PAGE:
A Christian can be crushed gazing at the picture of Mary standing at the foot of the cross, watching her beloved son suffocate, and die. But in that vision she stands there for hours, patiently enduring her suffering. For two millennia, she has been a role model for Christians, a woman who practiced obedience in the most difficult of human circumstances, with fervent hope for what this sacrifice will offer all mankind as it struggles with sin.
This is why it seems so hard to reflect that vision of patience when black-hearted “artists” practice character assassination on the Blessed Virgin Mary to strip her of every virtue: her patience, her obedience, her courageous love, and her prayerful faith in God. On November 13, Simon & Schuster launched a vicious little 96-page novella titled “The Testament of Mary.”
"To passerby" the Occupy D.C. protest at McPherson Square "is a jumble of tents and blue tarps," but to the Washington Post's Philip Kennicott, the Occupiers "have 'activated' the urban core," with "a living exercise in do-it-yourself (or DIY) urbanism, a trendy movement that strives to engage ordinary people in a hands-on approach to shaping and claiming public space."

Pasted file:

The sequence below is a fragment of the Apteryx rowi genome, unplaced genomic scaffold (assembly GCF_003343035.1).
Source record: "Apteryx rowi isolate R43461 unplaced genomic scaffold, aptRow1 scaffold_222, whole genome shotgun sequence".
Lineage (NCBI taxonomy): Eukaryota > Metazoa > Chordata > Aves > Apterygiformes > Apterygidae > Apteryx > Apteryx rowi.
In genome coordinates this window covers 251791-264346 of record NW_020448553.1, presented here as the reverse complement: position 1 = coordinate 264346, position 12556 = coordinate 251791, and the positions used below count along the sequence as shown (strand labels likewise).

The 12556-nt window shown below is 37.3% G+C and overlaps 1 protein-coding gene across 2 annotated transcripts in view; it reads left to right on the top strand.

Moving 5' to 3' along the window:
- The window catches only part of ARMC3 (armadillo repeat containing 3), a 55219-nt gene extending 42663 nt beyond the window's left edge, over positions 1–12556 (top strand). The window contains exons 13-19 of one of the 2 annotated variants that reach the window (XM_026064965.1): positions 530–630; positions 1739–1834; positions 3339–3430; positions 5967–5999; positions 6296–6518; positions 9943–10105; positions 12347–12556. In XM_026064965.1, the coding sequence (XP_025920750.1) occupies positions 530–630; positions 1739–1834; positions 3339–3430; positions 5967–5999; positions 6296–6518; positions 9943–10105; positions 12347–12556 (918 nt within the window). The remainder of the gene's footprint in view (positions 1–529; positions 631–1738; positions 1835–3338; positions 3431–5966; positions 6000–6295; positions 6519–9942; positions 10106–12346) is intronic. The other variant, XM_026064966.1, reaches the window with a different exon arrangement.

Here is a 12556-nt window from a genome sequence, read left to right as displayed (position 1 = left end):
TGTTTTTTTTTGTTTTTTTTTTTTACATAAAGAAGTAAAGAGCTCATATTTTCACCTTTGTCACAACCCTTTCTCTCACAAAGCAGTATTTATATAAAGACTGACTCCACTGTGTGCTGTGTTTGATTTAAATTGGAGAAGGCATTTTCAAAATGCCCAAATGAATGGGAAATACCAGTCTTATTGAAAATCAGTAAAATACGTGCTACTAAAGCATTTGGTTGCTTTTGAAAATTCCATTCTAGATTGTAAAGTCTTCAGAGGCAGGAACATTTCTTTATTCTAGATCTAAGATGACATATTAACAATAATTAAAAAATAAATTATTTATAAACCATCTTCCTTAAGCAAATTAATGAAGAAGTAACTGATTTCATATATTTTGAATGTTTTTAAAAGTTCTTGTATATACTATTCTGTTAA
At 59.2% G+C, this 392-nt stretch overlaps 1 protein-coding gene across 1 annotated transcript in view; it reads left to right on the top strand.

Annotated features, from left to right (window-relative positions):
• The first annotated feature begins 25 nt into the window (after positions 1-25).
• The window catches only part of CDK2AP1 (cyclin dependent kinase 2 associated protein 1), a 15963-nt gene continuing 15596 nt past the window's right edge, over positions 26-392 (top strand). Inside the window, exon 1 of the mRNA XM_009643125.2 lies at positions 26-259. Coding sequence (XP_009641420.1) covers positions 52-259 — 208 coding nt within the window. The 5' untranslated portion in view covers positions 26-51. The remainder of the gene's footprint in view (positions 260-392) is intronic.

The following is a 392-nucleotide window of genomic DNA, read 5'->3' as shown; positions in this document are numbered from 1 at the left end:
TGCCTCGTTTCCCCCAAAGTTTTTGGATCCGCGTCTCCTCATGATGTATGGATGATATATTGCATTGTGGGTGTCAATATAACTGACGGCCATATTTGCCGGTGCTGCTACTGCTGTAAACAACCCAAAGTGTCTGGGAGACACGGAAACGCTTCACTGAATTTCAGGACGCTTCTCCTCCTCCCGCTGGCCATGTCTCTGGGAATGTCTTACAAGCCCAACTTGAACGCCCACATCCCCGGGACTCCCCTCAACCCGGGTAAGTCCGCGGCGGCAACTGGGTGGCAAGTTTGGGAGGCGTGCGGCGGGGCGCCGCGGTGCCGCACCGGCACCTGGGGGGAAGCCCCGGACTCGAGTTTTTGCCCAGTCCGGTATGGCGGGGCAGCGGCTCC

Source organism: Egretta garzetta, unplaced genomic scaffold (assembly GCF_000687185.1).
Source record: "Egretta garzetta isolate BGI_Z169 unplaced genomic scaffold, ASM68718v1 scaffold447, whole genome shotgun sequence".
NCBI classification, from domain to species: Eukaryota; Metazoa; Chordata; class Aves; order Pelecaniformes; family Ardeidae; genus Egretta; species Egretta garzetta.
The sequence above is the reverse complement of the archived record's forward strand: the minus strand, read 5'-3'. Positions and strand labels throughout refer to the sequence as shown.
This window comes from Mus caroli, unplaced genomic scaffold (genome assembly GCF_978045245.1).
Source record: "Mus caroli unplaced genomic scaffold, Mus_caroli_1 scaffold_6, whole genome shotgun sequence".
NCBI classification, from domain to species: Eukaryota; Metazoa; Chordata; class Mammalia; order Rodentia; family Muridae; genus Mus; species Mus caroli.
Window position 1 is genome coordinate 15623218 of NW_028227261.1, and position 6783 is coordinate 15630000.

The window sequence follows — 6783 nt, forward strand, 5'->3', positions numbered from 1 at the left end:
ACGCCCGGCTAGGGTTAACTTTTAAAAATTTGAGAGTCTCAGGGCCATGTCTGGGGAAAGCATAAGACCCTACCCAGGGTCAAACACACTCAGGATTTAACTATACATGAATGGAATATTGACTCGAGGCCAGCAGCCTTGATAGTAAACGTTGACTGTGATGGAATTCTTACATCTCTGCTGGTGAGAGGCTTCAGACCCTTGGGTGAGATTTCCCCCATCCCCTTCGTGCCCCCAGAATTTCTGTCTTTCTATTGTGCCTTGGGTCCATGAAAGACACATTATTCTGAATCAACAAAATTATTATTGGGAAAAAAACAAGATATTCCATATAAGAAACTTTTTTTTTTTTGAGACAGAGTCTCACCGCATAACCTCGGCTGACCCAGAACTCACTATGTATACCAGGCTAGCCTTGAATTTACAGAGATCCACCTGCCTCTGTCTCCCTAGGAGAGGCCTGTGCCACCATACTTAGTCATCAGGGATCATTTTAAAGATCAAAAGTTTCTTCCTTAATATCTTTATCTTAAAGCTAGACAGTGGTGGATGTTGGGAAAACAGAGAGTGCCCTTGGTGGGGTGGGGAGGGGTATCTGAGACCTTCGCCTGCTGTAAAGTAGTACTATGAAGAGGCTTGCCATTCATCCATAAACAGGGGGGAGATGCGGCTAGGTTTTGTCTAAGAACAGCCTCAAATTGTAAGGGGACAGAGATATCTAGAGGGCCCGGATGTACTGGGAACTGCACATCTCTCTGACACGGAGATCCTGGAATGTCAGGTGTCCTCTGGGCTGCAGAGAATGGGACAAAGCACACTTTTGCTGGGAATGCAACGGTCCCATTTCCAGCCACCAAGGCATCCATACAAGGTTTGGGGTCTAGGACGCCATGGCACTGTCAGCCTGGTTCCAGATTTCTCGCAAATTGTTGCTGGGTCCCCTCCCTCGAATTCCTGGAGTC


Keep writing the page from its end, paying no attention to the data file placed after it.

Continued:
And that's just the tip of the iceberg as Kennicott and his comrades commandeered 3.5 pages of the Style section to puff up the left-wing squatters' camp.
"A Square Gets Hip: In Gen. McPherson's park, the Occupy D.C. encampment improvises a vibrant urbanism," reads the headline on the front page of today's Style section. In a cutesy tip-of-the-hat to the Occupiers, the Style section's header is emblazoned with a red-lettered "OCCUPIED" tag to render today's section as "Occupied Style."
"[F]or all its satanic fanfare and heretical rejiggering, 'The Good Man Jesus and the Scoundrel Christ' is -- God forbid -- kind of inspiring," Washington Post book reviewer Ron Charles proclaimed in today's review of the latest novel by avowed atheist Philip Pullman.
Charles began by suggesting that Pullman's publication was a veritable act of courage -- "if you fiddle with Jesus, people begin collecting dry sticks" the book review quipped. That may have gotten chuckles in the newsroom, but it's not all that amusing when you consider that it's radical Muslims, not devout Catholics or evangelical Protestants, who have threatened edgy taboo-shattering atheists like the creators of South Park.
Of course, attacking orthodox Christianity is always in season among the secular literary elite as well as their friends in the mainstream media. Charles himself cheered on Pullman's fictional take on Christ by equating it somewhat agreeably with the strain of liberal Christianity that has for centuries attacked such central elements of orthodoxy as Jesus's divinity and virgin birth, his miraculous earthly ministry, and his bodily resurrection from the tomb:
Just in time for the Christmas season, the Washington Post's "Book World" editor Ron Charles gave readers of the December 2 Style section front page a look at "Reading Jesus: A Writer's Encounter With the Gospels."